SUTTON PLACE — A Manhattan ad executive on a first date plunged to her death when the railing gave way on the balcony of her 17th-floor Sutton Place apartment early Thursday, sources said.
Jennifer Rosoff, 35, had stepped out to smoke a cigarette with a man she'd been out on a date with when she fell from Stonehenge 57, at 400 E. 57th St., at about 1 a.m., sources said.
Moments before her fall, Rosoff had propped her leg up on the railing to stretch when it gave way, sources said.
"You know, you shouldn't do that," said her companion, who met Rosoff for the first time that night after talking online, according to sources.
"I do it all the time," she replied moments before the railing collapsed, sending her tumbling onto scaffolding below, sources said.
"I heard a bang. I thought it had been a gunshot," said soda executive Steve Hersch, who lives two doors down.
"It sounded like a 200-pound punch," said Sara Shubert, who lives in Rosoff's building.
Rosoff was pronounced dead at the scene, police and witnesses said.
The man Rosoff had been with ran outside repeatedly screaming, "Oh my God," according to a witness.
"He was hysterical. He was in shock," said another witness who spoke with the man.
The man's parents answered his apartment door and said he was home Thursday, but declined to comment.
Rosoff's sister, Alexis Treeby, was awoken about 5 a.m. with the tragic news, she said.
"She was a lovely person. My children adored her," Treeby said of Rosoff. "She was kind, generous and did charity work."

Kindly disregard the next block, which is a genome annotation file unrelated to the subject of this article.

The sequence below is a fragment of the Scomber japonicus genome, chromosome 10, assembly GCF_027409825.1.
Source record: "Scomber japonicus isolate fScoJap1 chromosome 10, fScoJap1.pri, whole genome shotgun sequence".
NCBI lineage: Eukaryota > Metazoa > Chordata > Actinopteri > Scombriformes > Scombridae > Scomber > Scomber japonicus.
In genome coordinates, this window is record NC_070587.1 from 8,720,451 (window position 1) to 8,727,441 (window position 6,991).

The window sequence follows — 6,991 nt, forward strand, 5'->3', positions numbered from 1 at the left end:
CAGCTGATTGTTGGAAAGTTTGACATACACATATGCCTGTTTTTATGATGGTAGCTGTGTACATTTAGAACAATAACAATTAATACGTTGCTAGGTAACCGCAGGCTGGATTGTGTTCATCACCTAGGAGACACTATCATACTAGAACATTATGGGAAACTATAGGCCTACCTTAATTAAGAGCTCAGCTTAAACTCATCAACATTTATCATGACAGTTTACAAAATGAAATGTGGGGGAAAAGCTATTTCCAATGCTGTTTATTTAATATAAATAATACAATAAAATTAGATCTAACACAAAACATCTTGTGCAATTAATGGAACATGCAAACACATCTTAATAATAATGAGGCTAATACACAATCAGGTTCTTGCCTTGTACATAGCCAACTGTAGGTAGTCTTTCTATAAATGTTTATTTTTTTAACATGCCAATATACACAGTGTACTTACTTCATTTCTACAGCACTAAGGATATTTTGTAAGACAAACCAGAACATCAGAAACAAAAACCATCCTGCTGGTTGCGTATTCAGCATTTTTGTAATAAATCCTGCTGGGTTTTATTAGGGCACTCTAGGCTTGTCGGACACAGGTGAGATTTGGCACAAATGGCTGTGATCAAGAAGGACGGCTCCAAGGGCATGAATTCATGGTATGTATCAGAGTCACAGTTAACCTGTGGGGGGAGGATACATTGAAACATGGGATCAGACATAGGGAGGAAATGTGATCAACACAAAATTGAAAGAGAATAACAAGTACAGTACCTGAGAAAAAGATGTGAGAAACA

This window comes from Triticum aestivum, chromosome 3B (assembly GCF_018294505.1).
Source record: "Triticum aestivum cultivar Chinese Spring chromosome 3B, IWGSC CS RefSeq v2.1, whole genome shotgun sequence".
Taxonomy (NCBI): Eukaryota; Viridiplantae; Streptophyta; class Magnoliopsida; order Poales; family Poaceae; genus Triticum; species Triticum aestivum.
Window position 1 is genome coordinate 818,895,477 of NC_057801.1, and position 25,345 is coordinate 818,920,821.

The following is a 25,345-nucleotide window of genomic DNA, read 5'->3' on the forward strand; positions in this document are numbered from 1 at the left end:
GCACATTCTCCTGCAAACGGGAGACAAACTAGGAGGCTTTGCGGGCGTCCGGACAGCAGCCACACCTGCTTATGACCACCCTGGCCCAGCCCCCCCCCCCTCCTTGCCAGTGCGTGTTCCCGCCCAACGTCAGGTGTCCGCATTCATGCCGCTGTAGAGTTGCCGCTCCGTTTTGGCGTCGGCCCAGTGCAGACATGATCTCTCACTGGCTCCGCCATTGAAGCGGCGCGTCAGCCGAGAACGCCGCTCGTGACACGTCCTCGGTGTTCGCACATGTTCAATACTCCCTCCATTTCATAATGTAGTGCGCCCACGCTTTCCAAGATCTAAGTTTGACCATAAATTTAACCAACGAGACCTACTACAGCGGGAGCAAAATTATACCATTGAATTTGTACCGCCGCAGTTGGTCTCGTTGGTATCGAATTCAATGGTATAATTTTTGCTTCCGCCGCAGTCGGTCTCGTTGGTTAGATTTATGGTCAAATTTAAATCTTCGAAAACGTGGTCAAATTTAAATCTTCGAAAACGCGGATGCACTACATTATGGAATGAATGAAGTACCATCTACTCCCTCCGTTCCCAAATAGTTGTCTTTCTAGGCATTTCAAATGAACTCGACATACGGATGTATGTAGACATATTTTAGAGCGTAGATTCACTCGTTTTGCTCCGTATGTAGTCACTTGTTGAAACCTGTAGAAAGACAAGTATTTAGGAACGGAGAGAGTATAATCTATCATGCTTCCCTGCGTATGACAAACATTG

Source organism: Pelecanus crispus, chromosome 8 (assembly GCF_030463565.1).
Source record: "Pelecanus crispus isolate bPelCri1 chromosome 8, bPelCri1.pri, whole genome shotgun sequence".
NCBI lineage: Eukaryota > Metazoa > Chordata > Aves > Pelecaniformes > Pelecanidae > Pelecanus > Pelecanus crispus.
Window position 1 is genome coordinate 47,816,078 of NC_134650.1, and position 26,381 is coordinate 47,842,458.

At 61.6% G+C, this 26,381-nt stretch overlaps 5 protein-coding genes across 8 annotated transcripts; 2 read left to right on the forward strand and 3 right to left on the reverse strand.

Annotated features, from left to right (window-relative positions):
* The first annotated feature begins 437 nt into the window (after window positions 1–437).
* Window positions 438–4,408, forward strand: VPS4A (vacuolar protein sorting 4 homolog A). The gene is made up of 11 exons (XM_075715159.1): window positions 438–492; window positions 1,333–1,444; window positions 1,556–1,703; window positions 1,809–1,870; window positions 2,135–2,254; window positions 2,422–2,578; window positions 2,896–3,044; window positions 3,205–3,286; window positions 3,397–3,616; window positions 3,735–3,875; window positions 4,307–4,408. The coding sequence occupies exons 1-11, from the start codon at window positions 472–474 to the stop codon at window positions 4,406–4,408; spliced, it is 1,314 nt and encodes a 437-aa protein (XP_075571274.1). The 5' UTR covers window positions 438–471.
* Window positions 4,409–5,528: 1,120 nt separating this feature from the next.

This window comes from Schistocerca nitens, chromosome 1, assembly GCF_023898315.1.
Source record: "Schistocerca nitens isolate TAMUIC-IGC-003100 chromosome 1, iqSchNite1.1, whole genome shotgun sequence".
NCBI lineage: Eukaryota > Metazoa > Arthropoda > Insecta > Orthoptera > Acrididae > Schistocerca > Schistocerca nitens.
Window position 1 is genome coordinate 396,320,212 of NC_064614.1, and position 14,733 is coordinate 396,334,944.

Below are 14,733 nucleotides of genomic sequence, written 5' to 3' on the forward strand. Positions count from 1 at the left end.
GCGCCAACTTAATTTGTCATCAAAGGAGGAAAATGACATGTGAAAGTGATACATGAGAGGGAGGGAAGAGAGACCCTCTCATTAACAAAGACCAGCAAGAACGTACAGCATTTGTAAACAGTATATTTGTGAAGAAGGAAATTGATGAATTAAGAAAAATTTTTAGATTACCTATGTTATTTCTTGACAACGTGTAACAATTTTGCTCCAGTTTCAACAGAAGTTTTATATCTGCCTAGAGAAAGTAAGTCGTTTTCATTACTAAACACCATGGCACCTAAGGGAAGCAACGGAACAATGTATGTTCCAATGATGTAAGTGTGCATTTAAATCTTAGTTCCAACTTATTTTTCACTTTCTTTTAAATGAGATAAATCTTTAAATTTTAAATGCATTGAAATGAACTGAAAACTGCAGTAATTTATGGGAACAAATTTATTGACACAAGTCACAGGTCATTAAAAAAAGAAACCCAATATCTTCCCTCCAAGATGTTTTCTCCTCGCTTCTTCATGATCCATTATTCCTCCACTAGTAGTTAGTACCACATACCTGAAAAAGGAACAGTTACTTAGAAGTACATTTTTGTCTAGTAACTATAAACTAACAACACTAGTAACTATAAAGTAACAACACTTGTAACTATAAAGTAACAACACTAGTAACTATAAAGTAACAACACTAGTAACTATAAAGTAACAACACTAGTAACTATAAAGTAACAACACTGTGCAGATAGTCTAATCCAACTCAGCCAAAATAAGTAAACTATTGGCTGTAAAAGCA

Most recently, Rosoff was the director of sales for advertising company TripleLift, according to her LinkedIn profile. She had previously worked for various Conde Nast magazines including The New Yorker, Lucky Magazine and Cosmopolitan.
"We are all deeply saddened by the sudden and tragic loss of our dear friend and co-worker," said TripleLift co-founder and CEO Eric Berry in a statement.
"She was well-loved and a highly-respected member of our team. Her tremendous energy and humor brought so much joy to the office. The entire company is distraught by the loss of Ms. Rosoff — she will be deeply missed."
The Department of Buildings ordered all the building's balconies closed Thursday morning, saying conditions there were "imminently perilous to life."
According to a DOB spokeswoman, the agency received an inspection report for the entire facade — including all balconies — in February. Under local law, facades must be inspected once every five years.
The department slapped Stonehenge with a class two aggravated Environmental Control Board violations because of the incident, a spokeswoman said. The property company declined to comment.
An investigation into the incident is ongoing.
With reporting by Murray Weiss, Alan Neuhauser, Heather Holland, Victoria Bekiempis, Mathew Katz, Claire Oliver and Aidan Gardiner.